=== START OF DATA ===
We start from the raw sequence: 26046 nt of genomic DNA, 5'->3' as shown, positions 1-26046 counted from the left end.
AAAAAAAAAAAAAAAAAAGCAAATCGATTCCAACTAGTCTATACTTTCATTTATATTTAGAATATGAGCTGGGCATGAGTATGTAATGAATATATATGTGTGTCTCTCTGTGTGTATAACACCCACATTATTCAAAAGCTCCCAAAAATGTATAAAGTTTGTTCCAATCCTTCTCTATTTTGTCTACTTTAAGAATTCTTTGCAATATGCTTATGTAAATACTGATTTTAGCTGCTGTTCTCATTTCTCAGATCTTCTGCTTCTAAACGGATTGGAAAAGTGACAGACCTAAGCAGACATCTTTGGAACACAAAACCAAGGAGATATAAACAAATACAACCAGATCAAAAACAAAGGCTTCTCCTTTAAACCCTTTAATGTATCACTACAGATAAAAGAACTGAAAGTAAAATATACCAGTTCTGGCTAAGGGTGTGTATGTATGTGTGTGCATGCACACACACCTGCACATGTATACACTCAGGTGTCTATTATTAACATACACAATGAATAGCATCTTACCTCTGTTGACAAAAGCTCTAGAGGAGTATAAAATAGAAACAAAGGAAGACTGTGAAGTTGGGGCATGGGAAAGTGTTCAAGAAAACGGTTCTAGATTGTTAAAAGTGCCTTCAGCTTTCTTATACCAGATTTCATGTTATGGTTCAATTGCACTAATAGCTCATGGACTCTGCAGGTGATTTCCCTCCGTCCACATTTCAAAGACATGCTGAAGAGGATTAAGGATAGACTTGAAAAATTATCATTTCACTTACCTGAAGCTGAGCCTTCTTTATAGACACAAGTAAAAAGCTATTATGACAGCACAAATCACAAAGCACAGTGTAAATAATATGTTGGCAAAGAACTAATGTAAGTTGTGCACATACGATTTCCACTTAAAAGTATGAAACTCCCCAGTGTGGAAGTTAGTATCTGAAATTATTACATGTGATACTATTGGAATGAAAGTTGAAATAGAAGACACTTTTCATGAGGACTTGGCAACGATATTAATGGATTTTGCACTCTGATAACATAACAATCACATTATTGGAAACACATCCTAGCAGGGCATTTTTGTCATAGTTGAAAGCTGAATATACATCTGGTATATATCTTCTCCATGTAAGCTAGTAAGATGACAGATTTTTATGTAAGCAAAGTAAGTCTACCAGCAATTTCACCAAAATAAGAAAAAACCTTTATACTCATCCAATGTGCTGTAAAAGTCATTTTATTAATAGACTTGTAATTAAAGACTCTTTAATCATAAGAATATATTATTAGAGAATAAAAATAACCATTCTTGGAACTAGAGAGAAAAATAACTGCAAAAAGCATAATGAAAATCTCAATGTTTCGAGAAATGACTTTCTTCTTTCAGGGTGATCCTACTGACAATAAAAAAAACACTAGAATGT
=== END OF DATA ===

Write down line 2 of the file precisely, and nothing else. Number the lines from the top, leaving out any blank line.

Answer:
AAAAAAAAAAAAAAAAAAGCAAATCGATTCCAACTAGTCTATACTTTCATTTATATTTAGAATATGAGCTGGGCATGAGTATGTAATGAATATATATGTGTGTCTCTCTGTGTGTATAACACCCACATTATTCAAAAGCTCCCAAAAATGTATAAAGTTTGTTCCAATCCTTCTCTATTTTGTCTACTTTAAGAATTCTTTGCAATATGCTTATGTAAATACTGATTTTAGCTGCTGTTCTCATTTCTCAGATCTTCTGCTTCTAAACGGATTGGAAAAGTGACAGACCTAAGCAGACATCTTTGGAACACAAAACCAAGGAGATATAAACAAATACAACCAGATCAAAAACAAAGGCTTCTCCTTTAAACCCTTTAATGTATCACTACAGATAAAAGAACTGAAAGTAAAATATACCAGTTCTGGCTAAGGGTGTGTATGTATGTGTGTGCATGCACACACACCTGCACATGTATACACTCAGGTGTCTATTATTAACATACACAATGAATAGCATCTTACCTCTGTTGACAAAAGCTCTAGAGGAGTATAAAATAGAAACAAAGGAAGACTGTGAAGTTGGGGCATGGGAAAGTGTTCAAGAAAACGGTTCTAGATTGTTAAAAGTGCCTTCAGCTTTCTTATACCAGATTTCATGTTATGGTTCAATTGCACTAATAGCTCATGGACTCTGCAGGTGATTTCCCTCCGTCCACATTTCAAAGACATGCTGAAGAGGATTAAGGATAGACTTGAAAAATTATCATTTCACTTACCTGAAGCTGAGCCTTCTTTATAGACACAAGTAAAAAGCTATTATGACAGCACAAATCACAAAGCACAGTGTAAATAATATGTTGGCAAAGAACTAATGTAAGTTGTGCACATACGATTTCCACTTAAAAGTATGAAACTCCCCAGTGTGGAAGTTAGTATCTGAAATTATTACATGTGATACTATTGGAATGAAAGTTGAAATAGAAGACACTTTTCATGAGGACTTGGCAACGATATTAATGGATTTTGCACTCTGATAACATAACAATCACATTATTGGAAACACATCCTAGCAGGGCATTTTTGTCATAGTTGAAAGCTGAATATACATCTGGTATATATCTTCTCCATGTAAGCTAGTAAGATGACAGATTTTTATGTAAGCAAAGTAAGTCTACCAGCAATTTCACCAAAATAAGAAAAAACCTTTATACTCATCCAATGTGCTGTAAAAGTCATTTTATTAATAGACTTGTAATTAAAGACTCTTTAATCATAAGAATATATTATTAGAGAATAAAAATAACCATTCTTGGAACTAGAGAGAAAAATAACTGCAAAAAGCATAATGAAAATCTCAATGTTTCGAGAAATGACTTTCTTCTTTCAGGGTGATCCTACTGACAATAAAAAAAACACTAGAATGT